Why you should clear your electronic clutter

When your digital life can fit into a tiny physical space and you can buy extra storage if you need, it’s easy to think that electronic clutter - the files, apps and programmes that lie gathering metaphorical dust - doesn’t really count. However, just because it isn’t taking up physical space, doesn’t mean it isn’t getting in the way.

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If your physical workspace is littered with documents, paper, files and clutter, you’ll probably find it hard to concentrate and get things done. Your electronic workspace is no different. Clutter in your inbox, on your phone, tablet, laptop or computer not only slows you (and your devices) down, it affects your productivity too. This is the first of three posts in which, to paraphrase Albert Einstein, we’ll explain how to find simplicity out of clutter.

Neuroscience tells us that our brain capacity is limited, so having to sift through clutter or test your memory remembering where something is or what you’re supposed to do next creates extra work for your brain. When your inbox is clear, your files are in order, your gadgets aren’t distracting you, and your to-do list is written down rather than in your head, you’re freeing up brain capacity for more important tasks.

Simplifying and organising your electronic life will increase your chance of reaching flow – the mental state where you’re fully immersed in the work you’re doing, and feel completely focused. Graham Allcott, author of How to be a Productivity Ninja and founder of Think Productive says: ''Clutter gets in the way of flow - if you're having to stop and find things it takes you out of flow. Most of us don't experience flow very often in our work, so we should try and preserve it."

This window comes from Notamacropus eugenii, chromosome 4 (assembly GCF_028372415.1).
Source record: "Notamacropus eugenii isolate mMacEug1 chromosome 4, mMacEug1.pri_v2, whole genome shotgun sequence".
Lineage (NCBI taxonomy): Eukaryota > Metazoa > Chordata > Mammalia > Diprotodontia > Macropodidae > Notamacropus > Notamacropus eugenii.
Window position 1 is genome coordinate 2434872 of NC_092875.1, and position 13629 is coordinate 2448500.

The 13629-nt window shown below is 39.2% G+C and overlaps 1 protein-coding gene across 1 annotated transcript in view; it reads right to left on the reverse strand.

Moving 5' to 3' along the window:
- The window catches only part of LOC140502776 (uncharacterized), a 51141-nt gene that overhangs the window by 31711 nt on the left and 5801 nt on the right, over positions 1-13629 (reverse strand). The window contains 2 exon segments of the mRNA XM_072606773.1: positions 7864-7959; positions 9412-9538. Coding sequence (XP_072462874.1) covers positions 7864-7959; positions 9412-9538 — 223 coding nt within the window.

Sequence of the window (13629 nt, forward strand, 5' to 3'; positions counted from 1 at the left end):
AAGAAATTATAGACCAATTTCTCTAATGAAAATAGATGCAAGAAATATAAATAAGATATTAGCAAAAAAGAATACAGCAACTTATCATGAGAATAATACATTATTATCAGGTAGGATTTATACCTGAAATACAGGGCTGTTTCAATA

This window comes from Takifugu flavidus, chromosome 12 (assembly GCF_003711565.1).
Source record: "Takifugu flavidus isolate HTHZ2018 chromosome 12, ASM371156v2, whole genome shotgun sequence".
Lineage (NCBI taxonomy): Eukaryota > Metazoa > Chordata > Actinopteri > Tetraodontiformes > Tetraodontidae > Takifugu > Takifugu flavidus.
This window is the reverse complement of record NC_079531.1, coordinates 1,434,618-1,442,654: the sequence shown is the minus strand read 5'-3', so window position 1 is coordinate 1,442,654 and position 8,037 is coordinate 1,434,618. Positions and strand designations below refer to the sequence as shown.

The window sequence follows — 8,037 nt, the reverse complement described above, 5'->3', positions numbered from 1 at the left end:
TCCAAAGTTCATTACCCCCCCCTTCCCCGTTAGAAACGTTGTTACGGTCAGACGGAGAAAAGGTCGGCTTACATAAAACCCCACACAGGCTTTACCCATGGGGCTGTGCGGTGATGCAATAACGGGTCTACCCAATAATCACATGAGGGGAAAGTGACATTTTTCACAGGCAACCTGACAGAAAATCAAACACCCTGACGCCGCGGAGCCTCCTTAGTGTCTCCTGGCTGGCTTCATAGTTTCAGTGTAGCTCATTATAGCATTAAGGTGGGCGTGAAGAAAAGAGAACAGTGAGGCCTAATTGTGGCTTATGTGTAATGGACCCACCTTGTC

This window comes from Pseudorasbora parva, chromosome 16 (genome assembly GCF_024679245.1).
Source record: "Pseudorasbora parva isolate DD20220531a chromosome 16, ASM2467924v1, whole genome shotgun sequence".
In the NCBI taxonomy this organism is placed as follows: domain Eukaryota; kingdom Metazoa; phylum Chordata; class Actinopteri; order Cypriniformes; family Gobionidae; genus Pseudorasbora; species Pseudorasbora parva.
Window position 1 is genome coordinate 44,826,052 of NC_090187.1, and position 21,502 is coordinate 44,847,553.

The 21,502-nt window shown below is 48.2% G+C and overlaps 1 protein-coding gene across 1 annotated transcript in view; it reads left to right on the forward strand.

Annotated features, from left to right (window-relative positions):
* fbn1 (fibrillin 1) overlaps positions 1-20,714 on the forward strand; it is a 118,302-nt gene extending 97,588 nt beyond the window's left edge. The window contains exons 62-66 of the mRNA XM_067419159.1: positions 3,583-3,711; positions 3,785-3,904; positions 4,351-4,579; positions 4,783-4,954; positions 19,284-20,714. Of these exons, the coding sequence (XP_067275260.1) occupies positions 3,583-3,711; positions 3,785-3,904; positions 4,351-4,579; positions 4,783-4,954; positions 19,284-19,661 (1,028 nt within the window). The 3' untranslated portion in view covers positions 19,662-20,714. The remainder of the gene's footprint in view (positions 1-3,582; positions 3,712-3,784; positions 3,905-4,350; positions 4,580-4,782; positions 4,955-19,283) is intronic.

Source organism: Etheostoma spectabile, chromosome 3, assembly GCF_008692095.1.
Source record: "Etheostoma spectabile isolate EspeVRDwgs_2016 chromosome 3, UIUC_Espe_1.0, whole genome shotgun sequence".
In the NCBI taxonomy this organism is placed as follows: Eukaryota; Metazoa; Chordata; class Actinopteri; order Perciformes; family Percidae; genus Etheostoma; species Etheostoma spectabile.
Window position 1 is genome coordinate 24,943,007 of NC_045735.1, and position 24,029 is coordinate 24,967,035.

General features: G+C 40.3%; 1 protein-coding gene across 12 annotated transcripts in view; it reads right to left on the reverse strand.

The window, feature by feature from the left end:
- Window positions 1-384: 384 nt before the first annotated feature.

Another problem with electronic clutter is that it contributes to stress, which has a well-documented impact on your productivity. The relationship between electronic clutter and stress hinges on the fact that it can cloud your priorities.

“Stress is the opposite of flow, and it often comes from uncertainty and feeling out of control. Electronic clutter contributes to uncertainty, because you don't know what you need to do, and how long it will take you to do it,” says Alcott.

He adds that decluttering isn’t just about making things look neat and tidy - people have different levels of tolerance for clutter and mess – it’s actually about creating certainty; certainty about where things are and what it is you need to do.

So how do you start to declutter your electronic world? Alcott suggests these three steps:

1. Identify pain points
Start by identifyStart by identifying your pain points: what's inhibiting your flow, and what will save you the most time in the long-run? It could be a messy desktop, thousands of unread emails, unused apps or even password you just can’t remember.ing your pain points: what's inhibiting your flow, and what will save you the most time in the long-run? It could be a messy desktop, thousands of unread emails, unused apps or even password you just can’t remember.

2. Come up with a solution
Next, diagnose how you're going to remedy those pain points. In some cases, you might need to focus on changing your behaviour, or dedicate a set period of time to decluttering, or in other cases, an app or tool might be the solution.

3. Get started
When you know where the problem is and how you're going to tackle it, start! If it seems overwhelming, just do the first five minutes. Once you're past that first five minute barrier, the rest will seem far less daunting, and you’ll probably be feeling energised and positive about finishing.

We’ll be bringing you two more posts in the coming weeks, with more on how to declutter your phone, tablet and laptop.

Title tag: Why you should clear your electronic clutter | SmarterEveryday

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